Of course, many new Ubuntu versions may have been released since this video was recorded. However, we’ll stick with the 20.04 LTS version, Focal Fossa, since it will be maintained for many years. –Russ
Now, let’s go through the process of installing Ubuntu in a virtual machine. At this point, I’m assuming you have already installed VMware Workstation or another virtualization software on your computer. If not, I recommend doing so before continuing.
First, you’ll need to download the Ubuntu 20.04 installation file. You can find that file on the Ubuntu download page, and also on the K-State CS mirror of the Ubuntu downloads page. For most uses, I recommend using the CS mirror, as it is generally much faster for students on campus. The link is available in the Resources section below the video. On that page, you’ll need to download the “64-bit PC (AMD64) desktop image” from the link near the top. It should download a file to your computer in the .ISO format.
Next, let’s open VMware Workstation and create a new virtual machine. For this course, I recommend choosing “I will install the operating system later” to bypass the Easy Install feature of VMware. This will allow you to directly observe the installation process as it would be performed on a real computer.
Next, we will select the type and version of the guest operating system. In this case, it will be “Ubuntu 64-bit.” We can then give it a helpful name, and choose where it is stored on the computer. If you’d like to store it on a secondary hard disk, you can do so here. I recommend storing your virtual machines on the largest, fastest storage device you have available, preferably an SSD with at least 60 GB of free space.
On the following pages, you can choose the desired disk size and format. You should consult the Lab 1 assignment materials to make sure you choose the correct options here.
Finally, you can click Finish to create the virtual machine. We’ll have to customize the hardware anyway, so we can come back to that once it is finished.
Once your virtual machine is created, you can click on the edit virtual machine settings button to customize the hardware. Again, make sure the hardware specification matches what is defined in the assignment for Lab 1. To install the operating system, we’ll have to tell the virtual machine where to find the .ISO file downloaded earlier. Click the CD/DVD option, then select the file and make sure it is enabled.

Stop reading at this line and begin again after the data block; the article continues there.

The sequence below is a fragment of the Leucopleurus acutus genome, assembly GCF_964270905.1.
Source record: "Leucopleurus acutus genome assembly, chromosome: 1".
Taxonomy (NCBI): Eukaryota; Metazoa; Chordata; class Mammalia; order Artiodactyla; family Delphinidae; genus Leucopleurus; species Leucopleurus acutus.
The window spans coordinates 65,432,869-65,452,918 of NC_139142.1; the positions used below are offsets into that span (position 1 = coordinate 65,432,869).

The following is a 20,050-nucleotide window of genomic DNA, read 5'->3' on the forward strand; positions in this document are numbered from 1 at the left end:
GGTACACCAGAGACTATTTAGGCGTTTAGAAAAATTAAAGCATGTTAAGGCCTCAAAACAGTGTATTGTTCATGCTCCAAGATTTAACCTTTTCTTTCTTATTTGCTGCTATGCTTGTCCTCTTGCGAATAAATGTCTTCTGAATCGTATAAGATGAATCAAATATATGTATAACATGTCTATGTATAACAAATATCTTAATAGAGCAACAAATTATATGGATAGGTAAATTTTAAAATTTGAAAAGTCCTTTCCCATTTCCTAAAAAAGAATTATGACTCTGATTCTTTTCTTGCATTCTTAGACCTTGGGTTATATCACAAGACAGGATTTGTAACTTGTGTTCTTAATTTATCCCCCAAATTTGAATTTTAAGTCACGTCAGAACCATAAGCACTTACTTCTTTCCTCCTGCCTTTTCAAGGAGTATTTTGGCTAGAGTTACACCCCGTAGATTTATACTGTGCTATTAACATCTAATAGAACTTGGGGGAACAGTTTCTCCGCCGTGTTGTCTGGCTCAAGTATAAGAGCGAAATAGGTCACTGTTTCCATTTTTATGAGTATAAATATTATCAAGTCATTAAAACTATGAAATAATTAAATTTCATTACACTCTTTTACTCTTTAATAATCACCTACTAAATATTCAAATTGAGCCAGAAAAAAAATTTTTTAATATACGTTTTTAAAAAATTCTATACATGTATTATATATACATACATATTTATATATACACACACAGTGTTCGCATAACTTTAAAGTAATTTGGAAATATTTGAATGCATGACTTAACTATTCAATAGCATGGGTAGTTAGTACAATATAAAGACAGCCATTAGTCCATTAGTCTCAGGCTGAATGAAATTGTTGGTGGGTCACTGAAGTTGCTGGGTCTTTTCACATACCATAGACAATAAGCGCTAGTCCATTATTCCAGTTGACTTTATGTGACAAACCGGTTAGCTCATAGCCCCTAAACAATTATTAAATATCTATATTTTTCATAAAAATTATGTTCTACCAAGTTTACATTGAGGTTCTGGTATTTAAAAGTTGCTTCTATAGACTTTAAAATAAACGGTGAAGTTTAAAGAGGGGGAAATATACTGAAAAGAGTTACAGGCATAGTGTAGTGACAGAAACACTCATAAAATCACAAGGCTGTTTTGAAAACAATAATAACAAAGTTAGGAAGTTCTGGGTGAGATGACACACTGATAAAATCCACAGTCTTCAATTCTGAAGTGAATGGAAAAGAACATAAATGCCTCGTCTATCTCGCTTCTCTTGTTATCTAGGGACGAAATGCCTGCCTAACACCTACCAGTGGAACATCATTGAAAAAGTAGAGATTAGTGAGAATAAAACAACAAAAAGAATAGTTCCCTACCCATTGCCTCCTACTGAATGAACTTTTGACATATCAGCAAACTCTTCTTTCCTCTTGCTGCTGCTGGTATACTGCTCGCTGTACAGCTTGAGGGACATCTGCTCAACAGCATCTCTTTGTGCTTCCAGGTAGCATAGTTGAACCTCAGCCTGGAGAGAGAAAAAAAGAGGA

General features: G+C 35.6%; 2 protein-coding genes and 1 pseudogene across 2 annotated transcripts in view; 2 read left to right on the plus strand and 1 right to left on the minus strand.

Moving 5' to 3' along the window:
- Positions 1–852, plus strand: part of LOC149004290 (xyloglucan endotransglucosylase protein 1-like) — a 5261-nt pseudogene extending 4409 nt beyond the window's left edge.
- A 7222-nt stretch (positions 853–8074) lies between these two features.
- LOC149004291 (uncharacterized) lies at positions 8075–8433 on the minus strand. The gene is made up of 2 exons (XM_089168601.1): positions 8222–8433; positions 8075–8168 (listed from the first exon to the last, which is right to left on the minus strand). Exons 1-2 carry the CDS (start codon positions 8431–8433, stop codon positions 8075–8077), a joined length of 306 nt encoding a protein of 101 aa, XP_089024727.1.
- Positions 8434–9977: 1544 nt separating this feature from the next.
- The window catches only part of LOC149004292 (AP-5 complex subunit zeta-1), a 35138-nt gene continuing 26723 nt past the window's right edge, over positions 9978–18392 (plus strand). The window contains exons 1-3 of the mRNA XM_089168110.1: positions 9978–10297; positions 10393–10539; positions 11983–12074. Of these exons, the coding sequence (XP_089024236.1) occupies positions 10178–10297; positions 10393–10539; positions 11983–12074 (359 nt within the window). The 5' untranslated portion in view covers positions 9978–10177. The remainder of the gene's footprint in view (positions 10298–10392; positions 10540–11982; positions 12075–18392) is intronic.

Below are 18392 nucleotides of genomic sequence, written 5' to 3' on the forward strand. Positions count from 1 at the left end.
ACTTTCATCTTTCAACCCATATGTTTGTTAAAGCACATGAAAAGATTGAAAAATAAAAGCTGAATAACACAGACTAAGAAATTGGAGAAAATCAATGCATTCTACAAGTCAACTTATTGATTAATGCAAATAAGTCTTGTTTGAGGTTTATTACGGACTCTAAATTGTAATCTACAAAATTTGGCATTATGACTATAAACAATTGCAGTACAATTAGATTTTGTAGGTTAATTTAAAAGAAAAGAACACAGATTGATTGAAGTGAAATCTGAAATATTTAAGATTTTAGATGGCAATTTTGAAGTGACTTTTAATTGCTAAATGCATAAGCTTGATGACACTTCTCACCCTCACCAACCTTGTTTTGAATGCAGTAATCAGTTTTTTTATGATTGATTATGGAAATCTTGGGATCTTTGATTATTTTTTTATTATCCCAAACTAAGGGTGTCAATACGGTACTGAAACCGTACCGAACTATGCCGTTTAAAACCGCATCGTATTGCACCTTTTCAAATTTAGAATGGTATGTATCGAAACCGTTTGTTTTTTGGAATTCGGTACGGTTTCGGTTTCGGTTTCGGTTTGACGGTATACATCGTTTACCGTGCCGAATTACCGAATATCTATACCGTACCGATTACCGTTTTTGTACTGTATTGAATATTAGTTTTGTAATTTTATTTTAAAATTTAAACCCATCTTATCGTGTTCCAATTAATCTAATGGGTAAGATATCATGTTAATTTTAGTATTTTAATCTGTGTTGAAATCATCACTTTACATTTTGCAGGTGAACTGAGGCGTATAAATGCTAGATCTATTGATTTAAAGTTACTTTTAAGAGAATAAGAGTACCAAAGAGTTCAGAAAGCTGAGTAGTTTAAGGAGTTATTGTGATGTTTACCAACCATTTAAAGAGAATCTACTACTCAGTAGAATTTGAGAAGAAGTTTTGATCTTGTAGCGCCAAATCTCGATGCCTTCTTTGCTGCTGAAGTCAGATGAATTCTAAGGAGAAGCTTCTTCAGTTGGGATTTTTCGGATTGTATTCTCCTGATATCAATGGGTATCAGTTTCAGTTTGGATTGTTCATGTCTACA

When you are ready to begin the installation process, click the button to power on the virtual machine.
Once it boots, you’ll be given the option to install Ubuntu. Follow the prompts to install Ubuntu using the Lab 1 assignment as needed for configuration information. In general, you can accept the defaults in the installer unless otherwise noted. For the timezone, you can choose Chicago as the nearest city.
Once the installation is complete, you’ll be prompted to reboot your computer. In rare instances, the virtual machine may not reboot correctly. If that happens, you can use the VM menu in VMware to restart the virtual machine. It should not cause any issues as long as the installation process completed.
At this point, you are ready to begin Lab 1, Task 4 - Install Ubuntu 20.04. Feel free to get started!
Once that is complete, you’ll be ready to move on to configuring Ubuntu. The next several videos will discuss that process.
However, before going too far, I recommend installing either “open-vm-tools-desktop” or VMware Tools in the Ubuntu virtual machine. This will allow you to have better control over the virtual machine. You can find instructions for doing that in the resources section below the video.
Also, I recommend taking a minute to familiarize yourself with the filesystem structure in Ubuntu. You’ll learn more about how to navigate this structure in the following videos. This diagram shows the common root-level folders you’ll find and the typical usage of each.